The accomplishing goals have the highest potential for disappointment. Do you want to have a good time, do you want to accomplish something or do you want both? Being focused only on the thoughts of what you want to accomplish is the cause of disappointments. How you relate to and focus on your thoughts is the way you can control disappointments. All you have to do is be conscious of what thoughts you are aware of. If you are focused on thoughts that limit you, trigger a new focus.
You do not have to be a victim to your past conditioning. You have the ability to consciously condition your brain to create the habits mentioned above. When you are connected to upsetting thoughts, your brain creates limiting experiences. For a handicapped person to have fun, you need to be able to control what you focus on.
If you are dealing with a health challenge, not controlling disappointments can limit your immune system and make your handicaps worse. Every disappointment has the potential to shut your immune system down to some extent. The quality of life does not depend on the health of your body; it depends on your focus. I recommend the handicapped vacationer to take a serious look at their focus. This clarifies your goal and reinforces your focus. The simple statement of your focus is to have a good time, so create the state of mind that gives you that.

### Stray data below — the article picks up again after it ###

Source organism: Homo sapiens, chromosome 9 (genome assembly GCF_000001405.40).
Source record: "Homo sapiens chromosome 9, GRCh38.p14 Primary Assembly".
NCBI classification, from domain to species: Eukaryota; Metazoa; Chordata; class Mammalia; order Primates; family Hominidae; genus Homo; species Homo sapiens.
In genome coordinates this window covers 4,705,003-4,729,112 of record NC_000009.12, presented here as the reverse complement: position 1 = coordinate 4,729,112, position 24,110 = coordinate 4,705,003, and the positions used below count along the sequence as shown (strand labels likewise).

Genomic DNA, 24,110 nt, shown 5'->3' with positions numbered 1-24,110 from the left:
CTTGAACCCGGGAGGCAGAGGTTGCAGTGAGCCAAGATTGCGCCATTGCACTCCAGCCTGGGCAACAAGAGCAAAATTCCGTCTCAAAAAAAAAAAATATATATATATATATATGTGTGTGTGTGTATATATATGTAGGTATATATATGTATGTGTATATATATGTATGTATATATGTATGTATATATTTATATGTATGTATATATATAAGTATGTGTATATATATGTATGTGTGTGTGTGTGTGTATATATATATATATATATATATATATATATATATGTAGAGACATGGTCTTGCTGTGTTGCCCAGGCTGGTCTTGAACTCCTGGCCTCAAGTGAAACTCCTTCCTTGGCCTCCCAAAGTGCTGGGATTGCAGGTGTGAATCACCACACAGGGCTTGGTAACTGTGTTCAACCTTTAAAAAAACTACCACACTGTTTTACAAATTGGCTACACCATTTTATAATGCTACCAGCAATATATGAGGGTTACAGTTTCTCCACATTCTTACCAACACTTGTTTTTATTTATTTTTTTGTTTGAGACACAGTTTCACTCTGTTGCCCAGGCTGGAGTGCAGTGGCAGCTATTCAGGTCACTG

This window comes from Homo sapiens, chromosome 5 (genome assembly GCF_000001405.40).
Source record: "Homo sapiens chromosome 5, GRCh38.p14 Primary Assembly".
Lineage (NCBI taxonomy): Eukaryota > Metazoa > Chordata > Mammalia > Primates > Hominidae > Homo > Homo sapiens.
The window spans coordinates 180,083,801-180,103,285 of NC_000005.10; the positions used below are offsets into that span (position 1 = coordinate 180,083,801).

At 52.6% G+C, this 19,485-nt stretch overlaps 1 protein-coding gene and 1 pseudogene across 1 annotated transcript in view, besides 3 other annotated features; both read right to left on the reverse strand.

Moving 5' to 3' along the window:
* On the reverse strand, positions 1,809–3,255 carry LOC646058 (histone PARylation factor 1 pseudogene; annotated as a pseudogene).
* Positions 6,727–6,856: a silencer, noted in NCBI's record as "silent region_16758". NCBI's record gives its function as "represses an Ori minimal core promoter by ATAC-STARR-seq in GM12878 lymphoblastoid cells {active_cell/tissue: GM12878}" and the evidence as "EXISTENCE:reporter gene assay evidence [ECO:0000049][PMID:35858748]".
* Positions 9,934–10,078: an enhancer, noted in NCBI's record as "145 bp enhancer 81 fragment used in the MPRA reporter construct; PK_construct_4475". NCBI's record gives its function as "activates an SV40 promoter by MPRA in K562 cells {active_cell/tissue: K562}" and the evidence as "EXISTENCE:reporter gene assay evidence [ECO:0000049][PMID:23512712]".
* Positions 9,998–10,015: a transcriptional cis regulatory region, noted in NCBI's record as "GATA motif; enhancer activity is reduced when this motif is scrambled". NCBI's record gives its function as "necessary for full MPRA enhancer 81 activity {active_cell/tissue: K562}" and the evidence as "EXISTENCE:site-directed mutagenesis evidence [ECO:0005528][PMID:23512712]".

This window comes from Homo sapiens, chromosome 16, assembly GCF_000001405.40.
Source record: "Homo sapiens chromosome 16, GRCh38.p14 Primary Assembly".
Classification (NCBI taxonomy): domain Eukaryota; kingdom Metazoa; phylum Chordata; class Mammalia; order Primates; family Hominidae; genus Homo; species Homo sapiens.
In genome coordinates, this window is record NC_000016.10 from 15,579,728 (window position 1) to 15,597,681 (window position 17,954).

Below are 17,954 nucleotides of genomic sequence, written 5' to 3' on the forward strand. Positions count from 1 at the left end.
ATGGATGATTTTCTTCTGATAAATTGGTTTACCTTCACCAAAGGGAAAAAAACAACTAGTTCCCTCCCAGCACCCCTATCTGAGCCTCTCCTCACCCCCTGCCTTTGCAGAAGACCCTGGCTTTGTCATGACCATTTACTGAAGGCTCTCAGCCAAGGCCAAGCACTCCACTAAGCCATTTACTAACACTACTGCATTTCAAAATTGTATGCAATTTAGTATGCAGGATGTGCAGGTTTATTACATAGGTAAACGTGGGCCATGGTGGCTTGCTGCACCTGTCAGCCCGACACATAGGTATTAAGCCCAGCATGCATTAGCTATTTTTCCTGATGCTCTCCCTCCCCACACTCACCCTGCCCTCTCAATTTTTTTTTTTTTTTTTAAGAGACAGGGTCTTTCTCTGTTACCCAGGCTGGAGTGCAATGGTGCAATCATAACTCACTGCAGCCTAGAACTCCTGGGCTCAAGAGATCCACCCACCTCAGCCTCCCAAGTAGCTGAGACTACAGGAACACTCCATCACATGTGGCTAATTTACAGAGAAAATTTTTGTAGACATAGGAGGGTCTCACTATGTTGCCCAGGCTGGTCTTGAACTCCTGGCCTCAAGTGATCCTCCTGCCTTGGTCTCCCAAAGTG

© 2012 Marc Lerner and Life Skills Institute
Marc Lerner, an MS patient since 1981, enjoys having fun. He wrote the book, A Healthy Way to be Sick and hosted a radio show of the same name. Go to: to listen to the archived radio shows and view his work. This article deals with the obstacles handicapped people deal with on vacations.

Author's Bio: 

Marc Lerner is the President of Life Skills Institute and has been working with people in a health struggle since 1982. He is the author of A HEALTHY WAY TO BE SICK, which teaches you how to consciously create yourself in the midst of a health challenge. He also conducts tele-seminars that lead you through the main techniques of this book, where you will do over 20 experiential techniques on your own to support the main techniques.
Marc has had MS since 1981, is legally blind and in a wheelchair. The idea of a healthy way to be sick reflects a positive spirit during difficult times. If a patient consciously approached the healing process, they would become valuable partners with their doctor. Marc has been working with people in a health crisis for decades and knows that this is a significant resource in a national health plan. Marc has developed simple techniques that transport your consciousness to powerful inner resources which can reduce medical expenses and personal anxiety.
Marc Lerner and Life Skills Institute is open to network with other people dealing with health challenges or any challenge you cannot control. Marc can adapt the Life Skills Approach to meet any challenge. Struggles have one incredible quality; if you approach them consciously, they can force you to grow.
Go to: to view his work and listen to archived radio shows. Go to: http:// HealthyWaytobe Sick to download his book.